3. Somewhat in tension with my first point, while in further development of my second point, party discipline in congress–or at least the absence of clearly articulated opposition from congress–is essential to anything other than short-term unilateral action by the executive. That is, it is one thing to act unilaterally without prior explicit authorization from congress, but another to sustain such action in the face of opposition. So, while a president may be able to act in the short term against her support base or against the manifest wishes of congress (which was my first point), she cannot do so in the longer run unless she has support in the legislature and in her own party, and my second point was that a Democratic president would be unlikely to have such support within her party.
So, taken together, the first three points say that a Democratic president would have a different set of foreign-policy preferences, a lack of intra-partisan support for assertions of extraordinary “national security” powers at home, and could not do these things anyway without such support. But suppose I am wrong and a future President Clinton (or Kerry or Warner, or whoever) does want to take advantage of unilateral powers and does enjoy partisan backing. What are the chances that the conditions that came together to allow Bush to assert such powers would prevail for Clinton (or another Democrat)? Not very.
4. A Democrat is less likely to enjoy unified government, yet support by majorities in both houses is essential to the employment of unilateral powers for partisan gain, and that really is the issue here. If Republicans favor a Democratic president’s assertion of unilateralism, no problem. The risk for them is that a Democrat uses these powers against Republicans and Republican policy preferences much as the Bush administration has used them against Democratic policy preferences. A president facing divided government could not do so. Republicans know this. The House and Senate are somewhat unlikely both to turn Democratic, except perhaps precariously and for short periods (2006-08 or -10?). Partly this assessment is due to gerrymandering (in the House), malapportionment (especially in the Senate, but over time, increasingly so in the House), and partly it is due to campaign-finance imbalances, and the rampant use of earmarks to cement critical local financial support. Democrats are somewhat unlikely to take and hold both houses for more than a term or two, but let’s suppose that they do hold congressional majorities for an extended time. If they do, it will be with a broad an internally diverse party, because the party would have to expand its reach and its “big tentness” in order to secure these majorities (which then gets us back to point 3). Republicans know this.
5. As the Supreme Court becomes ever-more partisan, a Democratic president is less likely to obtain judicial backing for an assertion of disputed unilateral powers, even if that president wants to, even if the Democratic party does not turn on the president for doing so, and even if the party remains unified and controls both houses of Congress. The Court remains an ultimate check on a Democratic president pursuing a narrow partisan agenda with the aid of unilateral powers. Republicans know this.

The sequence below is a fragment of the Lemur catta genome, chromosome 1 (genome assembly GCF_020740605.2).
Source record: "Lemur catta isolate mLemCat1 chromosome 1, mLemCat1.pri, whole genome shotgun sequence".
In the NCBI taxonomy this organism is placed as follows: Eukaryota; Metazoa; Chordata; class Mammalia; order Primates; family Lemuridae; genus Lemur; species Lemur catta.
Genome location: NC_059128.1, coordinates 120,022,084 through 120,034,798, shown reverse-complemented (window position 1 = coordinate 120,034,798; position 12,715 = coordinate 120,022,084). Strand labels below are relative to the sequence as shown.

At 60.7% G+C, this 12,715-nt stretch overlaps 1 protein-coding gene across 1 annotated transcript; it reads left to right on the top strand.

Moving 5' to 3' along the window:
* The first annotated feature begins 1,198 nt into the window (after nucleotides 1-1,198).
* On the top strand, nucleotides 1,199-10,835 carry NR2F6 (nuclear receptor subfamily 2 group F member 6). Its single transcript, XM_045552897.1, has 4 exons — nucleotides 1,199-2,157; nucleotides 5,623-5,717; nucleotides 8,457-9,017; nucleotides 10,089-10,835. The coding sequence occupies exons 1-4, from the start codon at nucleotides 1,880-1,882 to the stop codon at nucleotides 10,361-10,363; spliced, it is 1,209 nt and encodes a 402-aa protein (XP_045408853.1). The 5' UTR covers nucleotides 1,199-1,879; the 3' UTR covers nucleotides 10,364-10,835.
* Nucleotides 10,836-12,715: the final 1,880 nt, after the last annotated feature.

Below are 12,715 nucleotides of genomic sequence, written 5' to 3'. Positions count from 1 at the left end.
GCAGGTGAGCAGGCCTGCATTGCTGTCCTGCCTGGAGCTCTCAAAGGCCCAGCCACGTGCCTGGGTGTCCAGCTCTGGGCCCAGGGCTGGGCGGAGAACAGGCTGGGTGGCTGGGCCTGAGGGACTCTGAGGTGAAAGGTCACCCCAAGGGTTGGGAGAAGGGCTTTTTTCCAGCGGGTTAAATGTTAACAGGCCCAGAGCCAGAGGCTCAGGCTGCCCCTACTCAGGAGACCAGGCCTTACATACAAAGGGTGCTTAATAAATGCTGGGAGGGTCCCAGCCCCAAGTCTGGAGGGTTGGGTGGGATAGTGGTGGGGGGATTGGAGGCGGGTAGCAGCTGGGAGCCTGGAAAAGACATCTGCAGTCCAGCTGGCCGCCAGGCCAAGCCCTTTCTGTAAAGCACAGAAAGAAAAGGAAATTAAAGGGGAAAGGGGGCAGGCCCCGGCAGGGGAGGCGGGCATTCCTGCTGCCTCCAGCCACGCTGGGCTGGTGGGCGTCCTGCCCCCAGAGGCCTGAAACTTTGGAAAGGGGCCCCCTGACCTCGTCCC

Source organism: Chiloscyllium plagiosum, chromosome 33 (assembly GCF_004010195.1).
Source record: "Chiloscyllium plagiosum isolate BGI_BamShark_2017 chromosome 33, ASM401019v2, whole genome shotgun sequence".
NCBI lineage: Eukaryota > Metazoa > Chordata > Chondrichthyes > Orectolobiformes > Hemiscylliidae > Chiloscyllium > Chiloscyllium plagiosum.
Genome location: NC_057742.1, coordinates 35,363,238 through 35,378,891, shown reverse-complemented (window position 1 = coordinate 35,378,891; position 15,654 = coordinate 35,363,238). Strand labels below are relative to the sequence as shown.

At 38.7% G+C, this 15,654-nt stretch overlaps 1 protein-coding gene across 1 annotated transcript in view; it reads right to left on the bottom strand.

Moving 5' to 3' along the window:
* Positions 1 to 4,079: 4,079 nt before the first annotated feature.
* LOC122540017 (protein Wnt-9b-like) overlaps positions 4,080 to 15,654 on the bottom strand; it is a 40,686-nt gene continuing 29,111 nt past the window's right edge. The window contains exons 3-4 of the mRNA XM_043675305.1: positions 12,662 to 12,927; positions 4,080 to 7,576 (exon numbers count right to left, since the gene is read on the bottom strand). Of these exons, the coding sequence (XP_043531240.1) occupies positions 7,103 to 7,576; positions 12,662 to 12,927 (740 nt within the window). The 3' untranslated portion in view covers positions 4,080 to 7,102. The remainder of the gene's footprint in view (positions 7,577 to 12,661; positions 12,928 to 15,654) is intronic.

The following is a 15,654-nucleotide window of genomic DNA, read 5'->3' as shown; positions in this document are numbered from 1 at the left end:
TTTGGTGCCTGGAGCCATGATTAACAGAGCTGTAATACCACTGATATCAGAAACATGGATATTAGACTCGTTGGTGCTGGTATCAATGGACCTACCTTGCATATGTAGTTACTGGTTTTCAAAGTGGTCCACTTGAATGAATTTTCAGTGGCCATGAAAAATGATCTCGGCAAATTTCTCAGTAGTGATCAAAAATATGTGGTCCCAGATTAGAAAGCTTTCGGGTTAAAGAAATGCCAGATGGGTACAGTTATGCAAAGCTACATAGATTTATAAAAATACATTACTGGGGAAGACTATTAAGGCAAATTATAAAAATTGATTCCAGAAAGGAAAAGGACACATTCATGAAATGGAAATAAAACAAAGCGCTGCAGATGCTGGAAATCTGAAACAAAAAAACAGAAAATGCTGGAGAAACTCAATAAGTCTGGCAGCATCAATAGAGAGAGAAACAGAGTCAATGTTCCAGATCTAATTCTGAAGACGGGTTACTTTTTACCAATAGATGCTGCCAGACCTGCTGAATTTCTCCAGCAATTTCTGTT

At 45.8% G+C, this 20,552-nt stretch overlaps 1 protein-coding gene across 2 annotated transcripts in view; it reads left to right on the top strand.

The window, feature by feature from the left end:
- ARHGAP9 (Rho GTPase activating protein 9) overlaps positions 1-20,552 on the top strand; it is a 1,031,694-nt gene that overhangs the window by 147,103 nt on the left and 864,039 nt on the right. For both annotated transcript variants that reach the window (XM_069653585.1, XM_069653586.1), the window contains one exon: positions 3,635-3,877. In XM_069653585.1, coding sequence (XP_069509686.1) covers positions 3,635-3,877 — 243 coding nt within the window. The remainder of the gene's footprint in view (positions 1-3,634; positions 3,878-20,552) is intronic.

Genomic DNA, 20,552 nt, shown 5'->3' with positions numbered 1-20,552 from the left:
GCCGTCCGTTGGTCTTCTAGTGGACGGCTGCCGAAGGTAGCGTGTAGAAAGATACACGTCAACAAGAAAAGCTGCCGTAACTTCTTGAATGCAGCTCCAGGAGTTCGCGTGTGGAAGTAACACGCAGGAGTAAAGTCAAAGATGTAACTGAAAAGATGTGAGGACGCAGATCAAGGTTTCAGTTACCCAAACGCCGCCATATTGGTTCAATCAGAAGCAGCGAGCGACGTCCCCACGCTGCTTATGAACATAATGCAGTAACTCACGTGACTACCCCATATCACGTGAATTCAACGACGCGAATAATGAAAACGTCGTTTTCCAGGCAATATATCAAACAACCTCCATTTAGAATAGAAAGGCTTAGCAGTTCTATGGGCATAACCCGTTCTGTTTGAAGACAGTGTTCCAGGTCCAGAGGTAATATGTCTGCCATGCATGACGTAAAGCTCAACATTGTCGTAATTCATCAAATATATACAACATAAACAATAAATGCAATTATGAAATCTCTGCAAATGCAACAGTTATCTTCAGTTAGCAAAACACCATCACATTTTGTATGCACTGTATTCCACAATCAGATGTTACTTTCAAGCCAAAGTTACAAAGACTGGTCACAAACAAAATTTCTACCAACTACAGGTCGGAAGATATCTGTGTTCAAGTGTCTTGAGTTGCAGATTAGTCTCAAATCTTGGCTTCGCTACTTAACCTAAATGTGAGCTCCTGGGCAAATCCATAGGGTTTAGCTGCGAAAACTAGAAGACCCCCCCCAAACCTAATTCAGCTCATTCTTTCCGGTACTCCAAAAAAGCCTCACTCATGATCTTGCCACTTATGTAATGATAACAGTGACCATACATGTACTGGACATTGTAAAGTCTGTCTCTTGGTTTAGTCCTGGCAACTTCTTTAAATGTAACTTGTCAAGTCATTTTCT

6. Finally, Democrats can win presidential elections under current conditions only in close contests. The playing field, especially with the electoral college, is stacked against them unless they “run the table” of the most critical swing states, as Gore did in 2000. And we know how that turned out. If you can win only close elections, but it is precisely in those close elections that the other party has the advantages of partisan control of swing-state electoral authorities, and at the end of the day, the Supreme Court, the only Democrat who can win is one who has a broad mandate, and not one with a narrow partisan agenda, a la Bush. Republicans know this.
For a variety of reasons, both partisan and structural, the probability of a Democratic president seeking to assert expansive “wartime” powers abroad and domestically and having the partisan, congressional, and judicial backing to do this against Republican interests is low. I do not know how low, but it is too low to offset the considerable gains they obtain from having one of their own assert such powers. And Republicans know this.
*I have already presented some elements of the domestic-politics side of this story to a degree, in my post on the “Latin Americanization” of the US presidency. There I focused more on the executive itself, and less on the legislature or why some politicians–even legislators–would actually favor such a presidency. Here I want to focus on the partisan differences between Democrats and Republicans, and why these differences mean that Republicans have little to fear from the specter that a future Democratic president might use the unilateral powers in the area of “national security” that this administration claims are inherent.